IDEAS home Printed from
   My bibliography  Save this article

Why Have Robberies Become Less Frequent but More Violent?


  • Rajiv Sethi


Although the incidence of robbery has declined sharply since the early 1990s, the proportion of robberies resulting in victim injury has increased and the rate of victim resistance has remained relatively stable. We provide a theoretical explanation for these trends. Deterrence policies that make robbery more costly for offenders result in a decline in the incidence of robbery through the exit of those with the best outside options. The group of robbers who exit consists disproportionately of those who would have fled in the face of victim resistance, and hence, the pool of remaining robbers is more likely to respond violently to noncompliance by victims. This effect is reinforced by what we call victim hardening: a change in the distribution of attributes in the victim pool that makes resistance more likely. This can arise, for instance, through an increase in crime avoidance by the most compliant victims. Deterrence and victim hardening both result in lower robbery rates and greater violence conditional on resistance but have opposing effects on the rate of resistance, thus accounting for its relative stability over time. (JEL K42, K14) The Author 2008. Published by Oxford University Press on behalf of Yale University. All rights reserved. For permissions, please email:, Oxford University Press.

Suggested Citation

  • Rajiv Sethi, 2009. "Why Have Robberies Become Less Frequent but More Violent?," Journal of Law, Economics, and Organization, Oxford University Press, vol. 25(2), pages 518-534, October.
  • Handle: RePEc:oup:jleorg:v:25:y:2009:i:2:p:518-534

    Download full text from publisher

    File URL:
    Download Restriction: Access to full text is restricted to subscribers.

    As the access to this document is restricted, you may want to search for a different version of it.

    References listed on IDEAS

    1. Bajari, Patrick & Tadelis, Steven, 2001. "Incentives versus Transaction Costs: A Theory of Procurement Contracts," RAND Journal of Economics, The RAND Corporation, vol. 32(3), pages 387-407, Autumn.
    2. Daniel A. Ackerberg & Maristella Botticini, 2002. "Endogenous Matching and the Empirical Determinants of Contract Form," Journal of Political Economy, University of Chicago Press, vol. 110(3), pages 564-591, June.
    3. Porter, Robert H, 1995. "The Role of Information in U.S. Offshore Oil and Gas Lease Auctions," Econometrica, Econometric Society, vol. 63(1), pages 1-27, January.
    4. William P. Rogerson, 1994. "Economic Incentives and the Defense Procurement Process," Journal of Economic Perspectives, American Economic Association, vol. 8(4), pages 65-90, Fall.
    5. Manelli, Alejandro M & Vincent, Daniel R, 1995. "Optimal Procurement Mechanisms," Econometrica, Econometric Society, vol. 63(3), pages 591-620, May.
    6. Milgrom, Paul & Shannon, Chris, 1994. "Monotone Comparative Statics," Econometrica, Econometric Society, vol. 62(1), pages 157-180, January.
    7. Patrick Bajari & Lixin Ye, 2001. "Competition Versus Collusion in Procurement Auctions: Identification and Testing," Working Papers 01001, Stanford University, Department of Economics.
    8. McAfee, R Preston & McMillan, John, 1987. "Auctions and Bidding," Journal of Economic Literature, American Economic Association, vol. 25(2), pages 699-738, June.
    9. Gary Chamberlain, 1980. "Analysis of Covariance with Qualitative Data," Review of Economic Studies, Oxford University Press, vol. 47(1), pages 225-238.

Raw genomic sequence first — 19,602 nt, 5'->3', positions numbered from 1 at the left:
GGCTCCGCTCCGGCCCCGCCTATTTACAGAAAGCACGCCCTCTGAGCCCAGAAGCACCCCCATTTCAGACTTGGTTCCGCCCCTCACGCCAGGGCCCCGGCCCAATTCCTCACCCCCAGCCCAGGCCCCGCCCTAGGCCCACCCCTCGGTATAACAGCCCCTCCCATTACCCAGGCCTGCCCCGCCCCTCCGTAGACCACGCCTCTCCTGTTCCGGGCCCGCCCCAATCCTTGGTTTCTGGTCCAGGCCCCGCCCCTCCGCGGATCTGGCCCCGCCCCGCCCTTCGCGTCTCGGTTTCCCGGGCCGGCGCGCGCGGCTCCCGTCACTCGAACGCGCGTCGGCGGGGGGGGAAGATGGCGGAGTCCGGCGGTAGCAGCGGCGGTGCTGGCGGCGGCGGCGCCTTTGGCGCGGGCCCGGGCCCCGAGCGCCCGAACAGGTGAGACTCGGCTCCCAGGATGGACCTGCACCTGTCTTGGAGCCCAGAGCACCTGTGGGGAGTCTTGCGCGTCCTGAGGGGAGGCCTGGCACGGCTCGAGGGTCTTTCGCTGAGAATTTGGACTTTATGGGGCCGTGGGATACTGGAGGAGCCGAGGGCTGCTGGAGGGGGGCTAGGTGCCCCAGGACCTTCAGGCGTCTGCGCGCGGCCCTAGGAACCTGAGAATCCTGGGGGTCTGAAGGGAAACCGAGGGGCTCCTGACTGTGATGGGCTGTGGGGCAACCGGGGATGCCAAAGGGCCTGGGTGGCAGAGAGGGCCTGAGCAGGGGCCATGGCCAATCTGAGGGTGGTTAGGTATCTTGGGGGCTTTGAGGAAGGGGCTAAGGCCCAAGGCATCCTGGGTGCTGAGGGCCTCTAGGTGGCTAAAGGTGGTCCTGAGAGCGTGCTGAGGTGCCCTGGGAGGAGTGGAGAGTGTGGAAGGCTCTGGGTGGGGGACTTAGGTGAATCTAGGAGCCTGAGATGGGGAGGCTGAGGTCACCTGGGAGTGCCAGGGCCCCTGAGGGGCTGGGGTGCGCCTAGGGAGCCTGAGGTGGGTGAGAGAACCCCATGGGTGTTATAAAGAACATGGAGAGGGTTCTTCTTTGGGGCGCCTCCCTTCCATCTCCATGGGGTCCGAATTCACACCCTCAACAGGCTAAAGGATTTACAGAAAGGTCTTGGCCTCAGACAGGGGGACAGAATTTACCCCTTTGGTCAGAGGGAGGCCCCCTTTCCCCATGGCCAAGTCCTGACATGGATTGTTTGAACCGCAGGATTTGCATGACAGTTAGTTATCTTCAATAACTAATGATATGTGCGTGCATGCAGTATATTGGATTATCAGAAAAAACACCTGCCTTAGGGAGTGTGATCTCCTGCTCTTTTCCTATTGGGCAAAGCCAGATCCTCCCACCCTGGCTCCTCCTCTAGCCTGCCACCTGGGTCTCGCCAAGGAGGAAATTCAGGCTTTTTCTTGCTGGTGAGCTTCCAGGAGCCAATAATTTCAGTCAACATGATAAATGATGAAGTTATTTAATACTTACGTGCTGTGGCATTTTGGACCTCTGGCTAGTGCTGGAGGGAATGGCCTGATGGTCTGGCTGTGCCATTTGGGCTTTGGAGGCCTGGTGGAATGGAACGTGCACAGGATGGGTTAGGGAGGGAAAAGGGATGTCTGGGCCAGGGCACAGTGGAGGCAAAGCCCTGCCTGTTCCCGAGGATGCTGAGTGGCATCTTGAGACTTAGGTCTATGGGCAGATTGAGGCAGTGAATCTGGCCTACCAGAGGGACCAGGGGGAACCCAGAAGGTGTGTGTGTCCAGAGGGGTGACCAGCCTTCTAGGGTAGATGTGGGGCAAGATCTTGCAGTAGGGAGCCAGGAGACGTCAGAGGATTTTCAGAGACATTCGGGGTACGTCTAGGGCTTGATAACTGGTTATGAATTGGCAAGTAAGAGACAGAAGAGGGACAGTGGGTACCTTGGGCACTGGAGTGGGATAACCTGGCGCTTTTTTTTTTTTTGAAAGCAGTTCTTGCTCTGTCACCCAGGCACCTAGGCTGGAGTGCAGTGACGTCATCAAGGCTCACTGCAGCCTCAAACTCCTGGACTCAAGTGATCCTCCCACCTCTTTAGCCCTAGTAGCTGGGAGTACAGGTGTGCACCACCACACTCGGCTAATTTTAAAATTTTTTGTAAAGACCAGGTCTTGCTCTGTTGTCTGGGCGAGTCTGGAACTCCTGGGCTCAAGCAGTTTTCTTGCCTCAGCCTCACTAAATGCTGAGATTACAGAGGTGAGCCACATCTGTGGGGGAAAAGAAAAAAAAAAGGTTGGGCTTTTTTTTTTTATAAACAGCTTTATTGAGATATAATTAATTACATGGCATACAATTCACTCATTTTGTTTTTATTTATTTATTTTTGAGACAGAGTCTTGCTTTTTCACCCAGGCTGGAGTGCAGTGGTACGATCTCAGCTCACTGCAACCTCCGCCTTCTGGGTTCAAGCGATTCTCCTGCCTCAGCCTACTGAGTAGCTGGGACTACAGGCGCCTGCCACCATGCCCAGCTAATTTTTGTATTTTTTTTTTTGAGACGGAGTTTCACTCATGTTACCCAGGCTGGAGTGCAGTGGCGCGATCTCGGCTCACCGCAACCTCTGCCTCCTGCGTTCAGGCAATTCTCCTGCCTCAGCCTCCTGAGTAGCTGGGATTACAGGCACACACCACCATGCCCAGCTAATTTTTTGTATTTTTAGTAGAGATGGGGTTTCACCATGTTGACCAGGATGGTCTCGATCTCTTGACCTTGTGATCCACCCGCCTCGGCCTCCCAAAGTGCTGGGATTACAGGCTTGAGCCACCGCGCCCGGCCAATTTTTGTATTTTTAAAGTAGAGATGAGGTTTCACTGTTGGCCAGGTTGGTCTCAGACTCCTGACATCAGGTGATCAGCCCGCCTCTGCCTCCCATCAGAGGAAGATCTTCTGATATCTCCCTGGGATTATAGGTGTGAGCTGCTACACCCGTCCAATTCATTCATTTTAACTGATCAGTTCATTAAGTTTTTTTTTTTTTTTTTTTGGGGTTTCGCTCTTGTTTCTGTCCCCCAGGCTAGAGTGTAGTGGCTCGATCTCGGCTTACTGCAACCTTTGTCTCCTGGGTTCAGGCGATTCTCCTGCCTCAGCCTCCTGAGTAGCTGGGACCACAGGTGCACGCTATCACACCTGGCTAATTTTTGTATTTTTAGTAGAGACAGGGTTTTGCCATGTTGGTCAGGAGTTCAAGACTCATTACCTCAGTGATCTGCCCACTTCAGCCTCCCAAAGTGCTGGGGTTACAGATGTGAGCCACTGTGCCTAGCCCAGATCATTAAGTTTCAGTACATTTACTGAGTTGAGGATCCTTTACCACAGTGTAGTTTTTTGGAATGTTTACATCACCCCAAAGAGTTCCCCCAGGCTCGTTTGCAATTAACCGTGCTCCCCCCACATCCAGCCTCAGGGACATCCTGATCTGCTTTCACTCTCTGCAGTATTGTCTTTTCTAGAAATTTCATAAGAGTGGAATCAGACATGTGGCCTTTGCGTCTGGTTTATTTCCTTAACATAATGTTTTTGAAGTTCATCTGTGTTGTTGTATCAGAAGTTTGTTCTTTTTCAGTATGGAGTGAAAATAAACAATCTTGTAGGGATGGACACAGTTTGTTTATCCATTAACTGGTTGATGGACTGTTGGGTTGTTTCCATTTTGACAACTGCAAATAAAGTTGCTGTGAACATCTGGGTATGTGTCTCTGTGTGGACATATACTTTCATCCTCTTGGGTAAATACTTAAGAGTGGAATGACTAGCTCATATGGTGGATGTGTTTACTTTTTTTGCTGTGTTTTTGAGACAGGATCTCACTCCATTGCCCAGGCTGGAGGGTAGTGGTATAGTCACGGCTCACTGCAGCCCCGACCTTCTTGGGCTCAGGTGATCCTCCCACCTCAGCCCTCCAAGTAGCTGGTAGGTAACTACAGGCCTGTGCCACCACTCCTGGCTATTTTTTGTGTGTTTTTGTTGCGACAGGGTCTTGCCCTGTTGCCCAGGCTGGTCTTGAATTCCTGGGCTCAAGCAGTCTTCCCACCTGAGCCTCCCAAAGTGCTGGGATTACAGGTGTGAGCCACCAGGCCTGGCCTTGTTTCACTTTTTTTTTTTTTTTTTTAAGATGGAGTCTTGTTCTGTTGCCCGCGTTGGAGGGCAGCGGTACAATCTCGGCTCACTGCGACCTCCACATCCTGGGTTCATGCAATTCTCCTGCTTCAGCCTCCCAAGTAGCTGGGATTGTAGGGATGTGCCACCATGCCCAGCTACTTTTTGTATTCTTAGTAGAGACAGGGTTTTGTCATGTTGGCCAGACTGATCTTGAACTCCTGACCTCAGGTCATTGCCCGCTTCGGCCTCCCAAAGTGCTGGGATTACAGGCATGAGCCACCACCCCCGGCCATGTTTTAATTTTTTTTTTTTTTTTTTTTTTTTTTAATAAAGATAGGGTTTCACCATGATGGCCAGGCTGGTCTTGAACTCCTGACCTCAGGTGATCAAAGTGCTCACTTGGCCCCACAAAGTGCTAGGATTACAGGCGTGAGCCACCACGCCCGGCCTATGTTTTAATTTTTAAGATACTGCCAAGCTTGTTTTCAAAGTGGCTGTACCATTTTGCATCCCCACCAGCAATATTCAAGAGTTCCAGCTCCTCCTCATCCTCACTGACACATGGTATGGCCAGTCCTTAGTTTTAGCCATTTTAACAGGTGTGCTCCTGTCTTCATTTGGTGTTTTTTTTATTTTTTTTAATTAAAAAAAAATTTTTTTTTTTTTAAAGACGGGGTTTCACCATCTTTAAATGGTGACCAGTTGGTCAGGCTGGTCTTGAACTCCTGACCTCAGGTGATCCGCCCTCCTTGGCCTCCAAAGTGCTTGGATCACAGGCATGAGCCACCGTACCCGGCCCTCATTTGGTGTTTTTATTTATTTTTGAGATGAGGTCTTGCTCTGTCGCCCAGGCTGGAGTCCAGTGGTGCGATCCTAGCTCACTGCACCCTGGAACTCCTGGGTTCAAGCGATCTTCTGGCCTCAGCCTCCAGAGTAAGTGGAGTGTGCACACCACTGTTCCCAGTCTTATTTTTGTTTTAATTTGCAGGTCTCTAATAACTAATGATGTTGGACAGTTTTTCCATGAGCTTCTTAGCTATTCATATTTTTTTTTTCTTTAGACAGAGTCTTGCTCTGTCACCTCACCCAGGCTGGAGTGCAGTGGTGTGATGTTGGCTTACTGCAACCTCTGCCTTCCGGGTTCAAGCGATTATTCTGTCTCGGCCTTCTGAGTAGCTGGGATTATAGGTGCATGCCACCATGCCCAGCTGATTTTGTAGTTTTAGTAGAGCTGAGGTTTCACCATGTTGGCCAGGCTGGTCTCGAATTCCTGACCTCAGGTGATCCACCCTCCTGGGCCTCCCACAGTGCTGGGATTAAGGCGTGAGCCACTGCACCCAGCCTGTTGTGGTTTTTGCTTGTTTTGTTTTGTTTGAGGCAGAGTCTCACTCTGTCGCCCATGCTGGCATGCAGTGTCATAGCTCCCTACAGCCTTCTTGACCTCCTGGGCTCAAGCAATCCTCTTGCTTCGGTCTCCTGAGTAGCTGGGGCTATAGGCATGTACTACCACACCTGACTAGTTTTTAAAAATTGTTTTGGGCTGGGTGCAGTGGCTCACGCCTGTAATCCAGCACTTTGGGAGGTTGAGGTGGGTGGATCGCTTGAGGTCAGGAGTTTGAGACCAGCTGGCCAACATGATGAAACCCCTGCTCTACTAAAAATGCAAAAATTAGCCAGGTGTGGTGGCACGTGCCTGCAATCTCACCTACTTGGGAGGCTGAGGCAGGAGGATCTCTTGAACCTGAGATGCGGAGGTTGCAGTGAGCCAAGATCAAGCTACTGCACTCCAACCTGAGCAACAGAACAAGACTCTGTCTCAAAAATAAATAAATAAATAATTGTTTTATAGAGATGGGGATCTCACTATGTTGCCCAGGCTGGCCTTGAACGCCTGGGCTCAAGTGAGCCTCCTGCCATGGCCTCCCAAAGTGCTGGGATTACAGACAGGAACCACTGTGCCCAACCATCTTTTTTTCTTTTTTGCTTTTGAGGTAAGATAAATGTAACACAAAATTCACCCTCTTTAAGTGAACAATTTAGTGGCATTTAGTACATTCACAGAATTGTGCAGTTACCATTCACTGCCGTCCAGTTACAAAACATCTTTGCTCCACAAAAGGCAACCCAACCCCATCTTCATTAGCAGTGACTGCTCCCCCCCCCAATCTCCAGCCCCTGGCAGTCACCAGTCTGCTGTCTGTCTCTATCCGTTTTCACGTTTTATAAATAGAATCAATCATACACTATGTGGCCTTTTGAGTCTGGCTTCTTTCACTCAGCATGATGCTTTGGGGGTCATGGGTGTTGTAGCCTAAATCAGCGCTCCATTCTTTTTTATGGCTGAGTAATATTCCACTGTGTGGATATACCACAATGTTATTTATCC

Full references (including those not matched with items on IDEAS)


    Citations are extracted by the CitEc Project, subscribe to its RSS feed for this item.

    Cited by:

    1. Brendan O'Flaherty & Rajiv Sethi, 2010. "Witness Intimidation," The Journal of Legal Studies, University of Chicago Press, vol. 39(2), pages 399-432.
    2. O’Flaherty, Brendan & Sethi, Rajiv, 2015. "Urban Crime," Handbook of Regional and Urban Economics, Elsevier.

    More about this item

    JEL classification:

    • K42 - Law and Economics - - Legal Procedure, the Legal System, and Illegal Behavior - - - Illegal Behavior and the Enforcement of Law
    • K14 - Law and Economics - - Basic Areas of Law - - - Criminal Law


    Access and download statistics


    All material on this site has been provided by the respective publishers and authors. You can help correct errors and omissions. When requesting a correction, please mention this item's handle: RePEc:oup:jleorg:v:25:y:2009:i:2:p:518-534. See general information about how to correct material in RePEc.

    For technical questions regarding this item, or to correct its authors, title, abstract, bibliographic or download information, contact: (Oxford University Press) or (Christopher F. Baum). General contact details of provider: .

    If you have authored this item and are not yet registered with RePEc, we encourage you to do it here. This allows to link your profile to this item. It also allows you to accept potential citations to this item that we are uncertain about.

    We have no references for this item. You can help adding them by using this form .

    If you know of missing items citing this one, you can help us creating those links by adding the relevant references in the same way as above, for each refering item. If you are a registered author of this item, you may also want to check the "citations" tab in your RePEc Author Service profile, as there may be some citations waiting for confirmation.

    Please note that corrections may take a couple of weeks to filter through the various RePEc services.

    IDEAS is a RePEc service hosted by the Research Division of the Federal Reserve Bank of St. Louis . RePEc uses bibliographic data supplied by the respective publishers.